Hillary Clinton Returns to Iowa to Begin Running for President

State Department file photo

Cue the feeding frenzy.

Hillary Clinton is returning to Iowa in September for the first time since her losing presidential run in 2008. Her appearance at Sen. Tom Harkin's annual Steak Fry is ostensibly about helping local Democrats raise money for the 2014 midterm elections, and she'll no doubt laugh off the suggestion from every single reporter she encounters that her visit comes with an ulterior motive.

But make no mistake: Clinton's appearance in the crucial presidential proving ground will understandably be seen as the unofficial start to her White House campaign in 2016, and every word she utters will be viewed in that context.

The former secretary of state is bringing along her husband, a retiree who somehow still received top billing when Harkin announced the news in a press release on Monday.

Harkin, who ran against Bill Clinton in the Democratic primary in 1992, is retiring himself at the end of the year, and the event on Sept. 14 will be his 37th and final Steak Fry. He promised "to cap 37 years of high powered, high spirited political rhetoric at the Midwestern classic with a bang."

Not only will this be my last Steak Fry, we’ll also need to rally our troops for outstanding, progressive Iowa champions on the ballot this Fall – all of whom have tough races, all of which we need to win!
That’s why I couldn’t be happier than to share this special day with two such close friends. They have contributed so much good, inspiring leadership to this country for many years, and I am sure they will continue to do so in the years ahead."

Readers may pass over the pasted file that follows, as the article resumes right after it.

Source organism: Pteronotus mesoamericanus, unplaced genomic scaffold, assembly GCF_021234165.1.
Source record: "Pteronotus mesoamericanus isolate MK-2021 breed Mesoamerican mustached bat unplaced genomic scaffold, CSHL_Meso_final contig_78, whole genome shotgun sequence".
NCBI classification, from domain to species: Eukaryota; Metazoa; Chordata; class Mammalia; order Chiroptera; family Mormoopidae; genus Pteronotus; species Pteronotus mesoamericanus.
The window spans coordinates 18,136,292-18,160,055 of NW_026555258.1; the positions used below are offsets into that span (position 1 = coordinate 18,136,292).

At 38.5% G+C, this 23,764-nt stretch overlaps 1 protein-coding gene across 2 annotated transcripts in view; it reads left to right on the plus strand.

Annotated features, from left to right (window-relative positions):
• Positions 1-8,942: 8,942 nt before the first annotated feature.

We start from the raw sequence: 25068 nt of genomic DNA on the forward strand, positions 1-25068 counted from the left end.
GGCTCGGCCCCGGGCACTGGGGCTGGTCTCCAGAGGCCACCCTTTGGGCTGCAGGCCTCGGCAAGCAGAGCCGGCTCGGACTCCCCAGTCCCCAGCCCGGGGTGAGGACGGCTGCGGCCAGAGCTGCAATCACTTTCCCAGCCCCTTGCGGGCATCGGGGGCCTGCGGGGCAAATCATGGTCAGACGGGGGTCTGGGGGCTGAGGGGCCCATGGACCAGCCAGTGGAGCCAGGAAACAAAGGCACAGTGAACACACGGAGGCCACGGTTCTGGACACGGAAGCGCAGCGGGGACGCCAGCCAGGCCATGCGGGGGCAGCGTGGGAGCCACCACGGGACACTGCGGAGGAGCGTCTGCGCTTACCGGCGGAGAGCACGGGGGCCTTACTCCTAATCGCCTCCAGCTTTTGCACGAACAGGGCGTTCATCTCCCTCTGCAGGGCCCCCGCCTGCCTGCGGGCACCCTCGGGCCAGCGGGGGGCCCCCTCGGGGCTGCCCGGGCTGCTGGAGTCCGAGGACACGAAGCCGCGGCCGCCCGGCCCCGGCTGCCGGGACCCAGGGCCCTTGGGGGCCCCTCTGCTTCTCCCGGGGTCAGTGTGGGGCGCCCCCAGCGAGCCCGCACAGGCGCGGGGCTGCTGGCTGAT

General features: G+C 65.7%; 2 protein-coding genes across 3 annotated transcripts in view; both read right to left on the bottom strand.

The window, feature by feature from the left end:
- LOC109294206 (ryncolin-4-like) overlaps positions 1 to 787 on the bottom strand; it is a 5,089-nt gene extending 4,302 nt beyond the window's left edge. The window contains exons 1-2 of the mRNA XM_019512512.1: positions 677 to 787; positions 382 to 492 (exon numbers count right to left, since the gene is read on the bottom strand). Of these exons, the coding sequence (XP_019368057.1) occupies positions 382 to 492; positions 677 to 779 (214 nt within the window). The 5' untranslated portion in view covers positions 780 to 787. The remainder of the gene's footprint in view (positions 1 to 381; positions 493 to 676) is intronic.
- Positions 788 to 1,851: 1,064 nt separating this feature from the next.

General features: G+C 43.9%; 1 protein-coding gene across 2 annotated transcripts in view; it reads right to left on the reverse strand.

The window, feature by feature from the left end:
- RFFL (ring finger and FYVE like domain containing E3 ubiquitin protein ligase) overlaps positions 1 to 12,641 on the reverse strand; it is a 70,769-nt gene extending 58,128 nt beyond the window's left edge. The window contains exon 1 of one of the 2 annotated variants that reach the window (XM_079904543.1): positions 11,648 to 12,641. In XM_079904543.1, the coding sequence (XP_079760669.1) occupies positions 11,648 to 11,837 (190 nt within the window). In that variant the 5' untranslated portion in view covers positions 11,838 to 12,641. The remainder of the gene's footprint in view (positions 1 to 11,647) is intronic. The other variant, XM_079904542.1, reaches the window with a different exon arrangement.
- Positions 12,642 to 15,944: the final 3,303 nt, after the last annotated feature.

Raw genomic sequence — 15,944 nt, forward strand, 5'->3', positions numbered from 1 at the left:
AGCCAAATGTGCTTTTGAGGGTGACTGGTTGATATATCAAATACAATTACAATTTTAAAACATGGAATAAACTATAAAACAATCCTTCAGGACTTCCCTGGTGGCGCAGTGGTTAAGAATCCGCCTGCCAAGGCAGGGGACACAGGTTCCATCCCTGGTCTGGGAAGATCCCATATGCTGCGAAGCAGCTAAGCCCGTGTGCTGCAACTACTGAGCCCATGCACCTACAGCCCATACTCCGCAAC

President Clinton will be making his fourth Steak Fry appearance, Harkin noted, while it will be the second for Hillary. Vice President Joe Biden's keynote speech at the Steak Fry last year was taken as a clear sign that he, too, is eyeing a presidential run in 2016.

While Hillary Clinton has been criss-crossing the country on her never-ending book tour, potential Republican presidential contenders have already begun camping out in Iowa.

Clinton's absence in the early caucus state had been noted by the state GOP chairman, Jeff Kaufmann, who told The Wire in an interview earlier this month that Hillary had been "AWOL."

That will change in a few weeks, and Politico reported Monday that Clinton plans to step up her political activity with appearances at an array of Democratic fundraisers in the fall.

UPDATE: Kaufmann needled Clinton a bit more in a statement to The Wire on Monday:

I welcome Hillary Clinton to Iowa after more than six-and-a-half years flying over the Hawkeye State. In the spirit of bipartisanship, I hope potential presidential candidates from both parties visit Iowa early and often to interact with Iowa voters in a meaningful way."

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